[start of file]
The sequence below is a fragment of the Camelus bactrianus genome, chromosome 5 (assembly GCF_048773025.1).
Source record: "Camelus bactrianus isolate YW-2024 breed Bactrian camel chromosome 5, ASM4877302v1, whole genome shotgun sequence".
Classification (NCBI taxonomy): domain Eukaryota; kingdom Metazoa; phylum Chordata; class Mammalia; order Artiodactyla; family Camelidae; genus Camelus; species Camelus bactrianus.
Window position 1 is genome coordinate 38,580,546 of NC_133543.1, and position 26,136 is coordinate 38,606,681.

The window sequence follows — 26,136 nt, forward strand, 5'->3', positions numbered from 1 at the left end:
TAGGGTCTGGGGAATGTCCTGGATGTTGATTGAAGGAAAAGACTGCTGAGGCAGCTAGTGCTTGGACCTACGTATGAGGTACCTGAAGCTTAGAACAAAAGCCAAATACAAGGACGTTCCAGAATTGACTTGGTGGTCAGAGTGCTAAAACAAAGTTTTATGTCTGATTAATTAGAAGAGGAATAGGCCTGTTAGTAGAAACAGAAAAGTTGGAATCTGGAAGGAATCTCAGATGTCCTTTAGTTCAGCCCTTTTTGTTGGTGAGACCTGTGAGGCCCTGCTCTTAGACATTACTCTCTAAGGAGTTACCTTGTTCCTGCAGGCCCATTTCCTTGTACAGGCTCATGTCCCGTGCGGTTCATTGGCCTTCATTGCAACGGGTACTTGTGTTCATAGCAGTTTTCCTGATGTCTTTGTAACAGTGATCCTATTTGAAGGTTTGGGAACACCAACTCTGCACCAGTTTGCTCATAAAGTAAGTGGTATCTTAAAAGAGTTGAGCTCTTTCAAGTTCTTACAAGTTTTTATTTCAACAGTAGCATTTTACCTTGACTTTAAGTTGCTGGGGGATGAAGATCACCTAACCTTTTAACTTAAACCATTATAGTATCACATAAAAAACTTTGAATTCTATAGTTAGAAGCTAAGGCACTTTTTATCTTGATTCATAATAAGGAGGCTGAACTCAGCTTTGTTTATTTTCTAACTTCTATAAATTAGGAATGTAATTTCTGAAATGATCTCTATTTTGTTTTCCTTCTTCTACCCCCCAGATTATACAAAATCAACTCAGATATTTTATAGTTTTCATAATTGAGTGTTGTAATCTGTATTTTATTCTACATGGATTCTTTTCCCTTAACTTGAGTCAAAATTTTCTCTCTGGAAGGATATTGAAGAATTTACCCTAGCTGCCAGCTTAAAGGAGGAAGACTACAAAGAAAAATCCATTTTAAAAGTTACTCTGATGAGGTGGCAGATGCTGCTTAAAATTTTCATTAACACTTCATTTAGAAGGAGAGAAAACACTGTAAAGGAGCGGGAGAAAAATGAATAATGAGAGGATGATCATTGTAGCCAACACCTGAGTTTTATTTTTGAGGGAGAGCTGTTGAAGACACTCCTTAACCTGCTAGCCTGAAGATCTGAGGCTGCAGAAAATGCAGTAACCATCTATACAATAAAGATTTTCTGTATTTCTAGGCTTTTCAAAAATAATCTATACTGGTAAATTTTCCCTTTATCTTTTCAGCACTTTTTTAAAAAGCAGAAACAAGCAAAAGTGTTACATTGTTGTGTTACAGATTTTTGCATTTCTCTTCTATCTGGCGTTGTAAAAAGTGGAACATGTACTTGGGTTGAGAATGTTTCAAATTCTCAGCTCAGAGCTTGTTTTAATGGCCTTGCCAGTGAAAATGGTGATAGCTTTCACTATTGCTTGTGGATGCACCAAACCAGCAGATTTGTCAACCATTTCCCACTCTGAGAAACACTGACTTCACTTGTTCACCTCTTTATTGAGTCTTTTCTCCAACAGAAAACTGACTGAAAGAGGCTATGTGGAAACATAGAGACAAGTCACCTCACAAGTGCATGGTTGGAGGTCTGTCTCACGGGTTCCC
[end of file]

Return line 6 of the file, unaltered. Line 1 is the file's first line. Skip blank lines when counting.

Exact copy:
TAGGGTCTGGGGAATGTCCTGGATGTTGATTGAAGGAAAAGACTGCTGAGGCAGCTAGTGCTTGGACCTACGTATGAGGTACCTGAAGCTTAGAACAAAAGCCAAATACAAGGACGTTCCAGAATTGACTTGGTGGTCAGAGTGCTAAAACAAAGTTTTATGTCTGATTAATTAGAAGAGGAATAGGCCTGTTAGTAGAAACAGAAAAGTTGGAATCTGGAAGGAATCTCAGATGTCCTTTAGTTCAGCCCTTTTTGTTGGTGAGACCTGTGAGGCCCTGCTCTTAGACATTACTCTCTAAGGAGTTACCTTGTTCCTGCAGGCCCATTTCCTTGTACAGGCTCATGTCCCGTGCGGTTCATTGGCCTTCATTGCAACGGGTACTTGTGTTCATAGCAGTTTTCCTGATGTCTTTGTAACAGTGATCCTATTTGAAGGTTTGGGAACACCAACTCTGCACCAGTTTGCTCATAAAGTAAGTGGTATCTTAAAAGAGTTGAGCTCTTTCAAGTTCTTACAAGTTTTTATTTCAACAGTAGCATTTTACCTTGACTTTAAGTTGCTGGGGGATGAAGATCACCTAACCTTTTAACTTAAACCATTATAGTATCACATAAAAAACTTTGAATTCTATAGTTAGAAGCTAAGGCACTTTTTATCTTGATTCATAATAAGGAGGCTGAACTCAGCTTTGTTTATTTTCTAACTTCTATAAATTAGGAATGTAATTTCTGAAATGATCTCTATTTTGTTTTCCTTCTTCTACCCCCCAGATTATACAAAATCAACTCAGATATTTTATAGTTTTCATAATTGAGTGTTGTAATCTGTATTTTATTCTACATGGATTCTTTTCCCTTAACTTGAGTCAAAATTTTCTCTCTGGAAGGATATTGAAGAATTTACCCTAGCTGCCAGCTTAAAGGAGGAAGACTACAAAGAAAAATCCATTTTAAAAGTTACTCTGATGAGGTGGCAGATGCTGCTTAAAATTTTCATTAACACTTCATTTAGAAGGAGAGAAAACACTGTAAAGGAGCGGGAGAAAAATGAATAATGAGAGGATGATCATTGTAGCCAACACCTGAGTTTTATTTTTGAGGGAGAGCTGTTGAAGACACTCCTTAACCTGCTAGCCTGAAGATCTGAGGCTGCAGAAAATGCAGTAACCATCTATACAATAAAGATTTTCTGTATTTCTAGGCTTTTCAAAAATAATCTATACTGGTAAATTTTCCCTTTATCTTTTCAGCACTTTTTTAAAAAGCAGAAACAAGCAAAAGTGTTACATTGTTGTGTTACAGATTTTTGCATTTCTCTTCTATCTGGCGTTGTAAAAAGTGGAACATGTACTTGGGTTGAGAATGTTTCAAATTCTCAGCTCAGAGCTTGTTTTAATGGCCTTGCCAGTGAAAATGGTGATAGCTTTCACTATTGCTTGTGGATGCACCAAACCAGCAGATTTGTCAACCATTTCCCACTCTGAGAAACACTGACTTCACTTGTTCACCTCTTTATTGAGTCTTTTCTCCAACAGAAAACTGACTGAAAGAGGCTATGTGGAAACATAGAGACAAGTCACCTCACAAGTGCATGGTTGGAGGTCTGTCTCACGGGTTCCC